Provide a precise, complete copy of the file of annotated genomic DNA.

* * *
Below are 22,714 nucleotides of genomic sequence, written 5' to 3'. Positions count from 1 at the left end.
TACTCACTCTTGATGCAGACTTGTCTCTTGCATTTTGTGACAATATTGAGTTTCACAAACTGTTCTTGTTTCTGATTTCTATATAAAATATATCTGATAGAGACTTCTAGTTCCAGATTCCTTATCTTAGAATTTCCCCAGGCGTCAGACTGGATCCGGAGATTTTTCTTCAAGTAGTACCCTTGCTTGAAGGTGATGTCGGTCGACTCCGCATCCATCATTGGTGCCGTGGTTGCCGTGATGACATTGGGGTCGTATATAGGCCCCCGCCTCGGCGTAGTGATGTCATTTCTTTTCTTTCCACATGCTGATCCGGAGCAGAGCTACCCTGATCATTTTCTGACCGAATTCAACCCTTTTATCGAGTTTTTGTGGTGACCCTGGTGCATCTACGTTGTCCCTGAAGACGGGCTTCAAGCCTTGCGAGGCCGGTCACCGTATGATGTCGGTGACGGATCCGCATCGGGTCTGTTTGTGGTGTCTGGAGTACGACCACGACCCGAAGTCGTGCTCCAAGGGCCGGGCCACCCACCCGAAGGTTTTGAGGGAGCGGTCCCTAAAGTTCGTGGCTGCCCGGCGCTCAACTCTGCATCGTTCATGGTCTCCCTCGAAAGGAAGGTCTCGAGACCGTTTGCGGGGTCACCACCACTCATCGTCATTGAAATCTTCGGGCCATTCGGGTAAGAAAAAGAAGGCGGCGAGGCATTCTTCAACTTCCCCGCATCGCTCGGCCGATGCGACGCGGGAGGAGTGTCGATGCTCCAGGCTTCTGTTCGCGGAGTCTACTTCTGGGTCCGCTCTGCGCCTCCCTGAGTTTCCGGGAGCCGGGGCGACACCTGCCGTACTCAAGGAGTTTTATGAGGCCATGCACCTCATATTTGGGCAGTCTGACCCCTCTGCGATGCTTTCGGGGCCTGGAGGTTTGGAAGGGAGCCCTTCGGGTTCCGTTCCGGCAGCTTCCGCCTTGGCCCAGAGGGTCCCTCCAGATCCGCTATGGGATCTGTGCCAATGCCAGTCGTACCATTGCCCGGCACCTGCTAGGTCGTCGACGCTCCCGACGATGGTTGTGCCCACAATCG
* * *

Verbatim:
Below are 22,714 nucleotides of genomic sequence, written 5' to 3'. Positions count from 1 at the left end.
TACTCACTCTTGATGCAGACTTGTCTCTTGCATTTTGTGACAATATTGAGTTTCACAAACTGTTCTTGTTTCTGATTTCTATATAAAATATATCTGATAGAGACTTCTAGTTCCAGATTCCTTATCTTAGAATTTCCCCAGGCGTCAGACTGGATCCGGAGATTTTTCTTCAAGTAGTACCCTTGCTTGAAGGTGATGTCGGTCGACTCCGCATCCATCATTGGTGCCGTGGTTGCCGTGATGACATTGGGGTCGTATATAGGCCCCCGCCTCGGCGTAGTGATGTCATTTCTTTTCTTTCCACATGCTGATCCGGAGCAGAGCTACCCTGATCATTTTCTGACCGAATTCAACCCTTTTATCGAGTTTTTGTGGTGACCCTGGTGCATCTACGTTGTCCCTGAAGACGGGCTTCAAGCCTTGCGAGGCCGGTCACCGTATGATGTCGGTGACGGATCCGCATCGGGTCTGTTTGTGGTGTCTGGAGTACGACCACGACCCGAAGTCGTGCTCCAAGGGCCGGGCCACCCACCCGAAGGTTTTGAGGGAGCGGTCCCTAAAGTTCGTGGCTGCCCGGCGCTCAACTCTGCATCGTTCATGGTCTCCCTCGAAAGGAAGGTCTCGAGACCGTTTGCGGGGTCACCACCACTCATCGTCATTGAAATCTTCGGGCCATTCGGGTAAGAAAAAGAAGGCGGCGAGGCATTCTTCAACTTCCCCGCATCGCTCGGCCGATGCGACGCGGGAGGAGTGTCGATGCTCCAGGCTTCTGTTCGCGGAGTCTACTTCTGGGTCCGCTCTGCGCCTCCCTGAGTTTCCGGGAGCCGGGGCGACACCTGCCGTACTCAAGGAGTTTTATGAGGCCATGCACCTCATATTTGGGCAGTCTGACCCCTCTGCGATGCTTTCGGGGCCTGGAGGTTTGGAAGGGAGCCCTTCGGGTTCCGTTCCGGCAGCTTCCGCCTTGGCCCAGAGGGTCCCTCCAGATCCGCTATGGGATCTGTGCCAATGCCAGTCGTACCATTGCCCGGCACCTGCTAGGTCGTCGACGCTCCCGACGATGGTTGTGCCCACAATCG